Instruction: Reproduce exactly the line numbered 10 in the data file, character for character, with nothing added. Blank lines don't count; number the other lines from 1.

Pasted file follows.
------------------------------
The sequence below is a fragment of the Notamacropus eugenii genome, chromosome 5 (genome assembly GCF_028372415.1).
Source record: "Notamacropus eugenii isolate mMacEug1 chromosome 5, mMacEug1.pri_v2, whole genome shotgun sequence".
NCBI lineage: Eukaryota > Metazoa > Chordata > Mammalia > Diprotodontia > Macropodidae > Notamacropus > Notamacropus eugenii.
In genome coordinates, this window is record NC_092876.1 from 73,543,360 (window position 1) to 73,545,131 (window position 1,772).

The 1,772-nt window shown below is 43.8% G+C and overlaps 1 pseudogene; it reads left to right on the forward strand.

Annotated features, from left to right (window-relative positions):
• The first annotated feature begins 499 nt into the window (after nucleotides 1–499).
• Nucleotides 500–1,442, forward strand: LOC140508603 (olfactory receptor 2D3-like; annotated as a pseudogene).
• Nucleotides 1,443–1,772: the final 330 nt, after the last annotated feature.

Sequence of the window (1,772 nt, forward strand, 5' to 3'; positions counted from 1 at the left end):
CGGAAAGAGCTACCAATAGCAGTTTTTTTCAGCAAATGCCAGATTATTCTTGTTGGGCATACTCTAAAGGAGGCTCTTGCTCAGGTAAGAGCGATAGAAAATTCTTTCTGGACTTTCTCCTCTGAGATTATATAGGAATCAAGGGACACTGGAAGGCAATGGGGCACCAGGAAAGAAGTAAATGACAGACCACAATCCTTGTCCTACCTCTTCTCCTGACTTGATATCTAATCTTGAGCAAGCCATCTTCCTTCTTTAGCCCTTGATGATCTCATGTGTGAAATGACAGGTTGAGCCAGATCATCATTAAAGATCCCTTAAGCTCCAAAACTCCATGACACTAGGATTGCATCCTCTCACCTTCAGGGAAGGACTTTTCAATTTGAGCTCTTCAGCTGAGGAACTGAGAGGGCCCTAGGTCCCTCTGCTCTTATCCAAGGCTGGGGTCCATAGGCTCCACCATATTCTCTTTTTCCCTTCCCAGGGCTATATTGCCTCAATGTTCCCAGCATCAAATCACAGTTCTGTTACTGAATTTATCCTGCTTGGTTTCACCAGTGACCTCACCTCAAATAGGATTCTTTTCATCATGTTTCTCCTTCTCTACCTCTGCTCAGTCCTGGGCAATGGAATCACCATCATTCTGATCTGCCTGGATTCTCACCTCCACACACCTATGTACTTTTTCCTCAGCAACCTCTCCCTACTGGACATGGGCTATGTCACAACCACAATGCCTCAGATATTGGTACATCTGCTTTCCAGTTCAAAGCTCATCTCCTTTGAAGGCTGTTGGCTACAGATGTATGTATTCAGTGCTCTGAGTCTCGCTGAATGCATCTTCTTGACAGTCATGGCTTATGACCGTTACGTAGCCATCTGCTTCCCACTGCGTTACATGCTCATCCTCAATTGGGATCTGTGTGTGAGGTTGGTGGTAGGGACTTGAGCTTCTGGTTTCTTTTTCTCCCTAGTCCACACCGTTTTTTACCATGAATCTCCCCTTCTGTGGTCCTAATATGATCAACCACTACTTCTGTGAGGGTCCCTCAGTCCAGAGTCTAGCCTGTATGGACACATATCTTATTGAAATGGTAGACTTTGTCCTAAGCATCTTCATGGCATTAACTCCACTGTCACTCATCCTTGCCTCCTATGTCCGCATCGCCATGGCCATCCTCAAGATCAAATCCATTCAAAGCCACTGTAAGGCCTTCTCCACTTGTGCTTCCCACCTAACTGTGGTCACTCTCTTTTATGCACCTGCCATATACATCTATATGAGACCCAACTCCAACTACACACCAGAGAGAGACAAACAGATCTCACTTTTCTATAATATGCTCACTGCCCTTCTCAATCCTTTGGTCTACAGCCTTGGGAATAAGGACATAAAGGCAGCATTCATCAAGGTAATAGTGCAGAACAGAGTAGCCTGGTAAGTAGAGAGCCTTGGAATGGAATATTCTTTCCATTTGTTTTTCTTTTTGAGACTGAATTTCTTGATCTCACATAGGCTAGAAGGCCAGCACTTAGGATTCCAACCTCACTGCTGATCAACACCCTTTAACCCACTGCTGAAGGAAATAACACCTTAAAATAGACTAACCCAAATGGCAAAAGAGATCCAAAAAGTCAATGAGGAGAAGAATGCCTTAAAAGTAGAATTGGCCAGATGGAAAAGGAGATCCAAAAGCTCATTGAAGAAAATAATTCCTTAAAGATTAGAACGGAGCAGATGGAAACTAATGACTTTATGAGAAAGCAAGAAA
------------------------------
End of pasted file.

Sequence of the window (1,772 nt, forward strand, 5' to 3'; positions counted from 1 at the left end):